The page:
The re-localization of farming in America is going to be very difficult. Our relationship with land the past half century has been one almost exclusively of brutal commodity exploitation. A lot of farmland in California is close to being ruined from over-irrigation; you can see the salt precipitates in the fields off Interstate Five in the Central Valley today. Some of the best eastern farmland has been paved over. The years ahead will require us to rediscover a relationship of caring for land and doing so by hand, tenderly. In an age when the farmland around our towns and cities seemed to have value only as potential development - for monocultures of suburban houses and discount shopping - stewardship was regarded as merely prissy. In the future, our lives will depend on how we take care of the land.
The re-localization of agriculture presumes that many so-called value-added activities will take place on a more local and regional basis, too: the conversion of milk into dairy products, the production of meats, hams, sausages, wine, preserved foods, and so on. Europeans never stopped doing this. Their models and methods exist to be emulated, and we will have to do it as the end of globalism becomes a more emphatic condition of life. Today, there are probably fewer than fifty immense factories producing most of the cheese in America, all absolutely dependent on long-haul trucking based on cheap diesel fuel. Twenty years in the future, there may be thousands of smaller dairies operating across the US. They will probably put out better products. They will employ people in complex vocations. They will have regional differences.
The downscaling of agriculture presents some obvious problems. Farms take years to establish. The knowledge for running diverse, small-scale farms becomes a little more lost every day as elderly farmers die and the culture of farming dies with them. Theend of the cheap oil economy may bring dysfunction so swiftly to our current arrangements that we will not have time to make an orderly transition. This could result in a specific food emergency in the US that might go on for years. As the Chinese proverb goes: a well-fed person may have many problems but a starving person only has one problem - another reason to be prepared for political strife here in the US. In the meantime, we may see swiss chard and potatoes sprout where formerly the monocultures of Kentucky bluegrass, stoked by oil-based turf-builders, grew so luxuriantly on the lawns of suburbia.
School, is another major system facing drastic reorganization. The failure of schooling in America is already manifest. Our inner-city schools are in nearly complete state of entropy due to the effects of our overall disinvestment in cities - the school buildings themselves are crumbling while books and supplies are beyond the point of critical shortage - and to an array of social conditions ranging from the disintegration of families to the absence of standards of normative behavior. Whether these might all be lumped together as the consequences of poverty is debatable, in my opinion, but the effects are not debatable. These schools are not producing literate citizens with adequate social skills.
Gigantic alienating schools are producing so much anxiety and depression that multiple slayings have occurred at regular intervals in recent years.
Our schools are too big. The centralized suburban schools with their fleets of buses will become rapidly obsolete when the first oil market disruptions occur. The inner city schools will be too broken to fix. The suburban schools will be too large to heat economically (especially since the overwhelming majority of them all over the nation, regardless of climate, are sprawling one-story modernist boxes). School will have to be reorganized on a local basis, at a much smaller scale, in smaller buildings that do not look like medium security prisons. School will be required for fewer years, and with more deliberate sorting of children into academic and vocational tracks. Children will have to live closer to the schools they attend - the yellow bus fleets will be history. Children and teachers will benefit from being in physically smaller institutions where all will at least have the chance to know one another. In a post-cheap-oil world, teens might be needed to work part of the day or part of the year.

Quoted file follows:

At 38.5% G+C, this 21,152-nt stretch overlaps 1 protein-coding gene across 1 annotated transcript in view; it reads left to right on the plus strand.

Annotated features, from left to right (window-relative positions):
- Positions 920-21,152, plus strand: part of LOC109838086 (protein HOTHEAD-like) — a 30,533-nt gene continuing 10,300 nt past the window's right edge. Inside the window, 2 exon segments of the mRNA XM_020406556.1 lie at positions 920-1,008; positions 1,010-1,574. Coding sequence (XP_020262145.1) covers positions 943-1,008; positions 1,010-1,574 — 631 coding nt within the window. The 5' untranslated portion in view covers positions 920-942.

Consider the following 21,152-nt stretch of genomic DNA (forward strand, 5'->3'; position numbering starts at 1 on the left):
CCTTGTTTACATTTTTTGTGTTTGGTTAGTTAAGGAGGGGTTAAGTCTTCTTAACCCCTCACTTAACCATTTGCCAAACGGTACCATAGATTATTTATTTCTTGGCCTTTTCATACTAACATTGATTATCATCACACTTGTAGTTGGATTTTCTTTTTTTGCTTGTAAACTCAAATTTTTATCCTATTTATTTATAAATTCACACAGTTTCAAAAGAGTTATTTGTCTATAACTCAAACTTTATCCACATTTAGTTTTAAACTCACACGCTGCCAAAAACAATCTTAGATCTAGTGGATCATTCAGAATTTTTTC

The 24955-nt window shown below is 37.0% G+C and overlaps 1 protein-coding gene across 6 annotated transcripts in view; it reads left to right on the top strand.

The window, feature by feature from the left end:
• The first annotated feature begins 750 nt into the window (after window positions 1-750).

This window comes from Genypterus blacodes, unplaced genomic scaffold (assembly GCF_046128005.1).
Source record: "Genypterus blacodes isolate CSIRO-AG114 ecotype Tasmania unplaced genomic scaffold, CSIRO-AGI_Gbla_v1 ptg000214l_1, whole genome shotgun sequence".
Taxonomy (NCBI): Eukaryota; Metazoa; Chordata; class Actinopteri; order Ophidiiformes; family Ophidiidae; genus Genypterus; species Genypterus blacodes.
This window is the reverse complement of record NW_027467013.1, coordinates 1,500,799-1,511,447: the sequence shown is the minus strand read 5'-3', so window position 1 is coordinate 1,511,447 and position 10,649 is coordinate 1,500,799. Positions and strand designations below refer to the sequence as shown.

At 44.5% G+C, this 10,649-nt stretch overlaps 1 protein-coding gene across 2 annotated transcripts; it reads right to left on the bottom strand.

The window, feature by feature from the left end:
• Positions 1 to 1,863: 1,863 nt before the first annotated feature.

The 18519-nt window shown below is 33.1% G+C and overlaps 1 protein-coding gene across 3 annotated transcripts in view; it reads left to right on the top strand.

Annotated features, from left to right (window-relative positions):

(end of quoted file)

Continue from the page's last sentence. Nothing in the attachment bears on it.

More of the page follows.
Leon Botstein, President of Bard College and one of the leading reformers of education in America, has argued that people need to finish regular school by age 16 and assume a new set of responsibilities to increase their sense of adulthood.13 He advocates abolishing high school as it is now known altogether. Years from now fewer will go on to college. Colleges, too, are likely to go through severe downsizing, especially the enormous state universities, as college ceases to be a mass consumer activity. Real life may not be so easily postponable. Vocational trades requiring real skills may gain in status and some professions such as law may lose status (and earning power). Some occupations - public relations, travel agentry, authoring books - may shrink or disappear altogether. Work for many may become a matter of making oneself useful to others with the added benefit of earning a living.
One hazard to the enterprise of reforming education will be the psychology of previous investment. We have poured our accumulated national wealth into building gigantic central schools and galactic-scale university campuses, with their semi-professional sports facilities and vast parking lots, and there will be a tendency to try to make them work no matter what conditions prevail in the real world. But circumstances will demand nonetheless that we change.
What is liable to happen to these three major activities, retail, agriculture, and school is also true of virtually all other things we do in the US. Everything you can imagine from banking to real estate development to church-going to professional sports will have to reduce its scale and scope of operation or fail. The problems ahead will compel us to move from being a culture of quantity to a culture of quality. We will have to make do with fewer and less, and we can compensate by demanding that it be finer. We will have to live locally and we can benefit from the restoration of robust civic relations.
Many of the beliefs and accepted dogmas of the late 20th century will fall away as a new and very different reality asserts itself. Cultural relativism will be discredited in an era when it becomes necessary, even for intellectuals, to make distinctions between good and bad, between excellence and worthlessness - because our lives may depend on the ability to make these distinctions. Hierarchies of value will become normative. Elitism will no longer be a pejorative but rather a recognition that some things really are better than other things.